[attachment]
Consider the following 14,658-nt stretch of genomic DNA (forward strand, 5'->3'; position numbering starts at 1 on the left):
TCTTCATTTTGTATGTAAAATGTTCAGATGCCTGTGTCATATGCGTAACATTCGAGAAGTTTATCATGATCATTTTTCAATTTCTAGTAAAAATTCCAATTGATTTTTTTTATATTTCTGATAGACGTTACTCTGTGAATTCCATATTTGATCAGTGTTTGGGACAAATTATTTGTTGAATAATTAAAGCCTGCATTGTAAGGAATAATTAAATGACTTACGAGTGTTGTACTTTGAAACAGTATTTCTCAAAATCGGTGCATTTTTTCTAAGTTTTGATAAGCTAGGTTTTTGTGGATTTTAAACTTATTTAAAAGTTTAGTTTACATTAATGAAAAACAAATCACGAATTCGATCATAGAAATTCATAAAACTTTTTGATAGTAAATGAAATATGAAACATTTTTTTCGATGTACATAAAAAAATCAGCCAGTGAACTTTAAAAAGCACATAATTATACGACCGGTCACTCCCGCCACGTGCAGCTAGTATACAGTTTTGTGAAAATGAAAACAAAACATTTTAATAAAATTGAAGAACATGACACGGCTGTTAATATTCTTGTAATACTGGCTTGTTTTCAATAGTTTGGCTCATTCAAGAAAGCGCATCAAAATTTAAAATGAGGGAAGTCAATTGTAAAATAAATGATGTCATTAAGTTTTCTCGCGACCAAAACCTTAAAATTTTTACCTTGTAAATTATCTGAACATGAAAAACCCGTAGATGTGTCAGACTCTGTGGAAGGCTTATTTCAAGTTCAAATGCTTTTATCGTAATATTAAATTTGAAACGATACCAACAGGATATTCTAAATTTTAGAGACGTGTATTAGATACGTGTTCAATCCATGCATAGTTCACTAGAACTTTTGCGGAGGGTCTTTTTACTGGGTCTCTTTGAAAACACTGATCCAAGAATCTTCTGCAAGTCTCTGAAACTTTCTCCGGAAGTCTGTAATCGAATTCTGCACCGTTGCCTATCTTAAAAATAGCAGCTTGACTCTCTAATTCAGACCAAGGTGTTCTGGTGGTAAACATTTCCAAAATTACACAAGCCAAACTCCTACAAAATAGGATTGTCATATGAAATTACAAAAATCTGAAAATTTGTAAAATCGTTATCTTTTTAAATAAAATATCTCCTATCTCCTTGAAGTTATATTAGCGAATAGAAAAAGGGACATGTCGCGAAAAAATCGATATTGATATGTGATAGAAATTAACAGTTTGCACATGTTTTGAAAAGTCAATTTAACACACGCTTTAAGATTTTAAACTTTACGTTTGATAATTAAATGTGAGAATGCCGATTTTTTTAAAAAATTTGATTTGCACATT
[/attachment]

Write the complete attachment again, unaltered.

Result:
Consider the following 14,658-nt stretch of genomic DNA (forward strand, 5'->3'; position numbering starts at 1 on the left):
TCTTCATTTTGTATGTAAAATGTTCAGATGCCTGTGTCATATGCGTAACATTCGAGAAGTTTATCATGATCATTTTTCAATTTCTAGTAAAAATTCCAATTGATTTTTTTTATATTTCTGATAGACGTTACTCTGTGAATTCCATATTTGATCAGTGTTTGGGACAAATTATTTGTTGAATAATTAAAGCCTGCATTGTAAGGAATAATTAAATGACTTACGAGTGTTGTACTTTGAAACAGTATTTCTCAAAATCGGTGCATTTTTTCTAAGTTTTGATAAGCTAGGTTTTTGTGGATTTTAAACTTATTTAAAAGTTTAGTTTACATTAATGAAAAACAAATCACGAATTCGATCATAGAAATTCATAAAACTTTTTGATAGTAAATGAAATATGAAACATTTTTTTCGATGTACATAAAAAAATCAGCCAGTGAACTTTAAAAAGCACATAATTATACGACCGGTCACTCCCGCCACGTGCAGCTAGTATACAGTTTTGTGAAAATGAAAACAAAACATTTTAATAAAATTGAAGAACATGACACGGCTGTTAATATTCTTGTAATACTGGCTTGTTTTCAATAGTTTGGCTCATTCAAGAAAGCGCATCAAAATTTAAAATGAGGGAAGTCAATTGTAAAATAAATGATGTCATTAAGTTTTCTCGCGACCAAAACCTTAAAATTTTTACCTTGTAAATTATCTGAACATGAAAAACCCGTAGATGTGTCAGACTCTGTGGAAGGCTTATTTCAAGTTCAAATGCTTTTATCGTAATATTAAATTTGAAACGATACCAACAGGATATTCTAAATTTTAGAGACGTGTATTAGATACGTGTTCAATCCATGCATAGTTCACTAGAACTTTTGCGGAGGGTCTTTTTACTGGGTCTCTTTGAAAACACTGATCCAAGAATCTTCTGCAAGTCTCTGAAACTTTCTCCGGAAGTCTGTAATCGAATTCTGCACCGTTGCCTATCTTAAAAATAGCAGCTTGACTCTCTAATTCAGACCAAGGTGTTCTGGTGGTAAACATTTCCAAAATTACACAAGCCAAACTCCTACAAAATAGGATTGTCATATGAAATTACAAAAATCTGAAAATTTGTAAAATCGTTATCTTTTTAAATAAAATATCTCCTATCTCCTTGAAGTTATATTAGCGAATAGAAAAAGGGACATGTCGCGAAAAAATCGATATTGATATGTGATAGAAATTAACAGTTTGCACATGTTTTGAAAAGTCAATTTAACACACGCTTTAAGATTTTAAACTTTACGTTTGATAATTAAATGTGAGAATGCCGATTTTTTTAAAAAATTTGATTTGCACATT